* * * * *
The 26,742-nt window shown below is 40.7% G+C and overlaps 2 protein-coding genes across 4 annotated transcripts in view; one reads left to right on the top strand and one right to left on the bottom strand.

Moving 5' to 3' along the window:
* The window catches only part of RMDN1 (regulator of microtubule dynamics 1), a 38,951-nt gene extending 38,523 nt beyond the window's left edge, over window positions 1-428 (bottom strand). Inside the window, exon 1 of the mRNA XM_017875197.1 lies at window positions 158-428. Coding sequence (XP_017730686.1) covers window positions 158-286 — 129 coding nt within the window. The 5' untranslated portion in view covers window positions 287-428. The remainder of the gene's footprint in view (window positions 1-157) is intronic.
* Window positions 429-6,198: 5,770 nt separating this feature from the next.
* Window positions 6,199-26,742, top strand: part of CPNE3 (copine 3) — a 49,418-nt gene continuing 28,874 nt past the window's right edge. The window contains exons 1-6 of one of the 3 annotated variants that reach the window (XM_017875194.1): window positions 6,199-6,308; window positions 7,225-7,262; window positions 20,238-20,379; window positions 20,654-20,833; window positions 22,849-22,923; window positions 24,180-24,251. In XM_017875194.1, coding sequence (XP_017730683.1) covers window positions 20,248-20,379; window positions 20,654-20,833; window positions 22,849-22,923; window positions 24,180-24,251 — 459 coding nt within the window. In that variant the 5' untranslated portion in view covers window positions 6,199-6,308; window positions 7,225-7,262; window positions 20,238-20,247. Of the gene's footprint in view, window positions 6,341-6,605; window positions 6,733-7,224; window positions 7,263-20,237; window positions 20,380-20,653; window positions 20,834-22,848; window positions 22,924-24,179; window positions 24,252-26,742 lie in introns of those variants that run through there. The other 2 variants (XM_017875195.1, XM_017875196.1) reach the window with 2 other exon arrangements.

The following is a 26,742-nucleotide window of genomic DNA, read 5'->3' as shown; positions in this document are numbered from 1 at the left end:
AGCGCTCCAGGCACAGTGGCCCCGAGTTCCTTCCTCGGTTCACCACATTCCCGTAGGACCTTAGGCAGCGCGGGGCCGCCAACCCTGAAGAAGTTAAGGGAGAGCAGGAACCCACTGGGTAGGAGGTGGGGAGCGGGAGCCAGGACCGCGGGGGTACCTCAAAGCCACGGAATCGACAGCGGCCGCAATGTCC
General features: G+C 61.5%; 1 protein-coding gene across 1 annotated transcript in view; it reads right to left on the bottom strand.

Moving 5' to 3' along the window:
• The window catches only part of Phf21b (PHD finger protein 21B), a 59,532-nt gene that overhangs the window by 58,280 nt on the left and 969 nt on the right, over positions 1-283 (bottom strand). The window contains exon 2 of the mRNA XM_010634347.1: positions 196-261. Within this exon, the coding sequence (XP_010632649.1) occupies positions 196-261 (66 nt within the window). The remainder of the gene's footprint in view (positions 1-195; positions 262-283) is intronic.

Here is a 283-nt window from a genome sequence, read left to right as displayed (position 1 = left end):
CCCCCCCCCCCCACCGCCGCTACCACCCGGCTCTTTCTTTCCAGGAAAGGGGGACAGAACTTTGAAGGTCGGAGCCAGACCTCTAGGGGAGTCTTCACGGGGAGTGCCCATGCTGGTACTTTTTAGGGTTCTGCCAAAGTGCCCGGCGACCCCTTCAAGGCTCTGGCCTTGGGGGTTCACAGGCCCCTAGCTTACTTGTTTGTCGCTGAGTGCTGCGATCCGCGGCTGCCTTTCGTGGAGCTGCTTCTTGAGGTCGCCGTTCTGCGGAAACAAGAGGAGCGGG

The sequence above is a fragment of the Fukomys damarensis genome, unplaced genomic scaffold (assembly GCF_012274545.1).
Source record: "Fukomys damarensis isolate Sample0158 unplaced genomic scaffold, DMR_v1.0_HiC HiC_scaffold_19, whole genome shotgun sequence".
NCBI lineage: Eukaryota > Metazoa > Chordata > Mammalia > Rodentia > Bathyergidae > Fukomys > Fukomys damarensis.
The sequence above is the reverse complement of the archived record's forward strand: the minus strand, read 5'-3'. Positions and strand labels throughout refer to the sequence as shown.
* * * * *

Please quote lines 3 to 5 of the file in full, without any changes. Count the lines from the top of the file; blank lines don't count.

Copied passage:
* The window catches only part of RMDN1 (regulator of microtubule dynamics 1), a 38,951-nt gene extending 38,523 nt beyond the window's left edge, over window positions 1-428 (bottom strand). Inside the window, exon 1 of the mRNA XM_017875197.1 lies at window positions 158-428. Coding sequence (XP_017730686.1) covers window positions 158-286 — 129 coding nt within the window. The 5' untranslated portion in view covers window positions 287-428. The remainder of the gene's footprint in view (window positions 1-157) is intronic.
* Window positions 429-6,198: 5,770 nt separating this feature from the next.
* Window positions 6,199-26,742, top strand: part of CPNE3 (copine 3) — a 49,418-nt gene continuing 28,874 nt past the window's right edge. The window contains exons 1-6 of one of the 3 annotated variants that reach the window (XM_017875194.1): window positions 6,199-6,308; window positions 7,225-7,262; window positions 20,238-20,379; window positions 20,654-20,833; window positions 22,849-22,923; window positions 24,180-24,251. In XM_017875194.1, coding sequence (XP_017730683.1) covers window positions 20,248-20,379; window positions 20,654-20,833; window positions 22,849-22,923; window positions 24,180-24,251 — 459 coding nt within the window. In that variant the 5' untranslated portion in view covers window positions 6,199-6,308; window positions 7,225-7,262; window positions 20,238-20,247. Of the gene's footprint in view, window positions 6,341-6,605; window positions 6,733-7,224; window positions 7,263-20,237; window positions 20,380-20,653; window positions 20,834-22,848; window positions 22,924-24,179; window positions 24,252-26,742 lie in introns of those variants that run through there. The other 2 variants (XM_017875195.1, XM_017875196.1) reach the window with 2 other exon arrangements.